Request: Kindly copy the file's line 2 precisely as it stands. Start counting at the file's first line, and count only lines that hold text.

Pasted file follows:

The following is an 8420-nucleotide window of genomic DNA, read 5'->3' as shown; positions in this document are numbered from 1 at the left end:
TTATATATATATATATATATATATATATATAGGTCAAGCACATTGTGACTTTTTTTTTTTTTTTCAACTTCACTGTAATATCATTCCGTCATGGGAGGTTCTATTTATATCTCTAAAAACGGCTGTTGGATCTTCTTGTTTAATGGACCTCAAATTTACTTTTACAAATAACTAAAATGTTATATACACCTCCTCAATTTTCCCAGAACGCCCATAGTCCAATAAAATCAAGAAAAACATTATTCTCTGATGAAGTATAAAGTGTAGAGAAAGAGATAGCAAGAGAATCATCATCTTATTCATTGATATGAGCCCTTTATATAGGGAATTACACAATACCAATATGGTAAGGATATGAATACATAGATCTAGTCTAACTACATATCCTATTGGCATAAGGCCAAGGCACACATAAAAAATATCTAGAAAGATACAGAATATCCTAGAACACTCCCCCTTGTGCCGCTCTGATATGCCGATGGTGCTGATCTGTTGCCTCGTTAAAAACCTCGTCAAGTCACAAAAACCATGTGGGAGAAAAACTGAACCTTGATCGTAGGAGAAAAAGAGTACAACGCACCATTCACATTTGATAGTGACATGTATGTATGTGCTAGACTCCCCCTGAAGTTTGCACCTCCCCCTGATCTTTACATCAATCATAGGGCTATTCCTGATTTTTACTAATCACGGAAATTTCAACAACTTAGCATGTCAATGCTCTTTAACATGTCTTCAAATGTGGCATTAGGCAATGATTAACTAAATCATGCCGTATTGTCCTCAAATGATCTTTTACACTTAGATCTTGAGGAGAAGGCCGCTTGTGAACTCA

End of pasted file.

TTATATATATATATATATATATATATATATAGGTCAAGCACATTGTGACTTTTTTTTTTTTTTTCAACTTCACTGTAATATCATTCCGTCATGGGAGGTTCTATTTATATCTCTAAAAACGGCTGTTGGATCTTCTTGTTTAATGGACCTCAAATTTACTTTTACAAATAACTAAAATGTTATATACACCTCCTCAATTTTCCCAGAACGCCCATAGTCCAATAAAATCAAGAAAAACATTATTCTCTGATGAAGTATAAAGTGTAGAGAAAGAGATAGCAAGAGAATCATCATCTTATTCATTGATATGAGCCCTTTATATAGGGAATTACACAATACCAATATGGTAAGGATATGAATACATAGATCTAGTCTAACTACATATCCTATTGGCATAAGGCCAAGGCACACATAAAAAATATCTAGAAAGATACAGAATATCCTAGAACACTCCCCCTTGTGCCGCTCTGATATGCCGATGGTGCTGATCTGTTGCCTCGTTAAAAACCTCGTCAAGTCACAAAAACCATGTGGGAGAAAAACTGAACCTTGATCGTAGGAGAAAAAGAGTACAACGCACCATTCACATTTGATAGTGACATGTATGTATGTGCTAGACTCCCCCTGAAGTTTGCACCTCCCCCTGATCTTTACATCAATCATAGGGCTATTCCTGATTTTTACTAATCACGGAAATTTCAACAACTTAGCATGTCAATGCTCTTTAACATGTCTTCAAATGTGGCATTAGGCAATGATTAACTAAATCATGCCGTATTGTCCTCAAATGATCTTTTACACTTAGATCTTGAGGAGAAGGCCGCTTGTGAACTCA